It is estimated that there are around 113,000 residential units with solar generation equipment installed on their rooftops, along with a net metering connection. We may call these ‘distributed generators’. This is only 0.3 per cent of total households in the country. Most units availing net metering facilities have installed capacity greater than five kilowatts, putting them among the more privileged segment of society in the top two electricity consumption slabs.

Lately, there has been noise regarding a change in net metering price — the price at which an electricity distribution company swaps out the unit generated by a distributed solar generator. Such a revision in price is being taken as an attack on the country’s middle class.

For a lower to lower-middle-income economy like Pakistan, 0.3pc of households with net metering connections certainly do not constitute the middle class but are essentially the upper class. Those belonging to such an economic strata may not feel like it, but the country’s overall distribution of wealth and income says otherwise.

The current net metering price is around Rs22 per kilowatt hour, which is basically higher than the weighted average fuel cost of roughly Rs9 per kilowatt hour. In a scenario where excess generation capacity is available, it makes little sense to generate electricity via distributed solar at such a high cost. It also doesn’t make sense to add more utility-scale solar, where the price is higher than the average generation cost.

Current electricity pricing regime subsidises wealthy, solar power generating households while shifting cost burden on the grid-dependent citizens

The final tariff paid by a household is high and is a function of variable costs, capacity costs, transmission and distribution costs, losses, and a plethora of taxes. This has led to demand destruction, compounding problems in the process. A uniform tariff that socialises losses is a bad policy regardless. Similarly, a policy subsidising the upper class at the cost of everyone else is also bad.

The current electricity pricing regime is on a cost-plus basis, which means capacity charges for generation and transmission assets are essentially spread over generated electricity units. It is suboptimal at best and needs to be amended on a priority basis.

As net metering results in reduced demand from the grid, the residual units of electricity generated have a higher capacity cost component, which is paid by the remaining users on the grid.

A contrarian argument here is that households that generate electricity through rooftop solar also carry the burden of capacity costs of the grid since the same households use electricity from the grid when the sun sets or when solar generation declines. The grid acts as a backup or secondary source of power for such households, and hence, a fair price must be paid for having access to a backup.

An argument that is given by proponents of a high net metering price (that benefits solar-generating households) is that households had invested in solar generation equipment. Hence, they should be allowed to recover their investment.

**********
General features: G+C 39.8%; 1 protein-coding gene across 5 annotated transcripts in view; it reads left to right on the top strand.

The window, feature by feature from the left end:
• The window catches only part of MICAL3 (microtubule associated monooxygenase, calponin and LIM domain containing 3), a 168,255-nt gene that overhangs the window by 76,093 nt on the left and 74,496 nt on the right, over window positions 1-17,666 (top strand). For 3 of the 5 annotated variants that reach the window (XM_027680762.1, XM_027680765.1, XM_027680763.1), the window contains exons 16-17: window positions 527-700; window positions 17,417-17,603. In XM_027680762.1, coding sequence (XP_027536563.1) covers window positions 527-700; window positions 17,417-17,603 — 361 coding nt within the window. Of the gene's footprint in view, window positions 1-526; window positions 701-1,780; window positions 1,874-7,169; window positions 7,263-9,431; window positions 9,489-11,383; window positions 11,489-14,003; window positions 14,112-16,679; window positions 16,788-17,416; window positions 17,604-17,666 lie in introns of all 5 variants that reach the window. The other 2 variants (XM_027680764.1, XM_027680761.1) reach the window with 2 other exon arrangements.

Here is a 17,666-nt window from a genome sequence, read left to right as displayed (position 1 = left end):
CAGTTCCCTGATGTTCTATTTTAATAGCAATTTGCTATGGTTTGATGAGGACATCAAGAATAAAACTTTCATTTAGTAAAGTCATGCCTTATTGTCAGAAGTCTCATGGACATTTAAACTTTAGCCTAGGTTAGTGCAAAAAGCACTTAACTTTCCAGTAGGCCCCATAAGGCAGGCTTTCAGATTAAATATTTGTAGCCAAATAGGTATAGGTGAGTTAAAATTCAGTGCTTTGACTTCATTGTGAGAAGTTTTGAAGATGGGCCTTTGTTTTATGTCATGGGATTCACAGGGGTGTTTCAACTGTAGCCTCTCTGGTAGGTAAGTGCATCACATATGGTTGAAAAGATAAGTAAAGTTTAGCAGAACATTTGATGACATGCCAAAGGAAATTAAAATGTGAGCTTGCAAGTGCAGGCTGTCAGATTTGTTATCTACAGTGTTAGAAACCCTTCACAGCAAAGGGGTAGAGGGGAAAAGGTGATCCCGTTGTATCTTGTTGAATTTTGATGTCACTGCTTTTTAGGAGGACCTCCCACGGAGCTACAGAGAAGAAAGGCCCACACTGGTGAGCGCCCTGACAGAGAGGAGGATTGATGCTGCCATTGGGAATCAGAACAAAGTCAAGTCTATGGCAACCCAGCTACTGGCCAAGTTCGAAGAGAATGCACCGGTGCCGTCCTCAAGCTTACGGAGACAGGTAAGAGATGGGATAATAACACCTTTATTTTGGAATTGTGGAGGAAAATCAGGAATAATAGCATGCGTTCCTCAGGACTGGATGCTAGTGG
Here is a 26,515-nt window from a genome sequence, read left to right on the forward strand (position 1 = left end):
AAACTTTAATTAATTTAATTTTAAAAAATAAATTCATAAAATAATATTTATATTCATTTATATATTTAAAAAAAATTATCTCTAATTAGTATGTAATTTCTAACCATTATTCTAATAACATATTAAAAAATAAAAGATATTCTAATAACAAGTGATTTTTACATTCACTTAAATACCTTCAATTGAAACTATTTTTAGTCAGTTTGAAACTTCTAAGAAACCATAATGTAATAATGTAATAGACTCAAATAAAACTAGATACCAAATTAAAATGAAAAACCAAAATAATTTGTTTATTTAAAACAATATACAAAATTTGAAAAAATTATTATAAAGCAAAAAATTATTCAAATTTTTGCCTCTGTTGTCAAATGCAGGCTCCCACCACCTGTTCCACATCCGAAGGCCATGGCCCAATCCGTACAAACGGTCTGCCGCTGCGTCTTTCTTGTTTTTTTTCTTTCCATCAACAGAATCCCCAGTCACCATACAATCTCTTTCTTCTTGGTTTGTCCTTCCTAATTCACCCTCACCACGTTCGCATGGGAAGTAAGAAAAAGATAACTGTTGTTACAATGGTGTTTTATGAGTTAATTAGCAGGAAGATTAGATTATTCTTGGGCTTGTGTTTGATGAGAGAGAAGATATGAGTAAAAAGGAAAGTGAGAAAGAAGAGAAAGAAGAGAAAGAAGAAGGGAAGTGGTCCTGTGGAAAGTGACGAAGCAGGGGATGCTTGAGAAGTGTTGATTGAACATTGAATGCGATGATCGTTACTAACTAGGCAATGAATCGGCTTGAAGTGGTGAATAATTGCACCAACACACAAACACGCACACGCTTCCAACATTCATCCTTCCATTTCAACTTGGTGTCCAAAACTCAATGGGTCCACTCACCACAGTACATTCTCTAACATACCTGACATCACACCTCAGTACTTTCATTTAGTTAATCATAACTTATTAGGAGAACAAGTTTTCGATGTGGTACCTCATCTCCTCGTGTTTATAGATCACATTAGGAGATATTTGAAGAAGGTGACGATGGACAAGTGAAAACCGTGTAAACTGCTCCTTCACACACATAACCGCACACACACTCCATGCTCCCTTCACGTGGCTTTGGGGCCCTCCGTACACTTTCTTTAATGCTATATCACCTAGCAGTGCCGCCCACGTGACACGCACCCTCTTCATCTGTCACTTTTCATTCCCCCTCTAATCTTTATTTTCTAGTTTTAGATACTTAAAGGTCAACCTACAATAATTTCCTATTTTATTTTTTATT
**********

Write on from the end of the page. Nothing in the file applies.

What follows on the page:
The current net metering price is around Rs22 per kilowatt hour, much higher than the weighted average fuel cost of roughly Rs9 per kilowatt hour

There is no reason why a government should backstop losses or guarantee paybacks when no such explicit contract is in place. Even the distributed generation concurrence that is executed between the household and distribution company clearly states that the net metering tariff is bound to revision. Such revision should reflect economic realities rather than backstopping payback periods for a few thousand households.

Any policy intervention to adjust net metering prices must be designed carefully, and socio-economic realities must also be considered. As net metering users rely on the grid as a secondary generation source, they also should contribute towards capacity payments on a pro-rata basis. The same can be achieved by having a fixed cost corresponding to kilowatts installed by each household.

Only those households that have solar generation units of five kilowatts and above can be covered within such a structure, wherein a fixed component of tariff can be introduced linked to installed capacity. Similarly, the net metering price can be linked with the average generation cost, which can be adjusted as overall pooled costs change.

Through such a manoeuvre, it will be possible to reduce losses the grid has to suffer, and the excess cost that has to be absorbed by the more vulnerable and protected segments. As protected segments, and other consumer categories also benefit from a cross-subsidy provided by commercial and industrial users, this can also reduce the same in the process.

The policy needs to be designed to discourage investment in distributed energy and not burden other users solely by relying on the grid. Given a global surplus capacity, as the price of solar panels continues to decline, the market will continue to gravitate towards the addition of more solar generation.

Similarly, as the storage cost rapidly declines, it will get increasingly cheaper to move completely off-grid. Any policy that does not consider the changing economic realities of reducing storage and generation costs will compound losses for the grid in the future. The policy needs to be future-oriented, where distributed generation is fairly priced rather than serving the interests of a few thousand households to the detriment of millions.

Ammar H Khan is an Assistant Professor of Practice at the Institute of Business Administration, Karachi

Published in Dawn, The Business and Finance Weekly, May 13th, 2024

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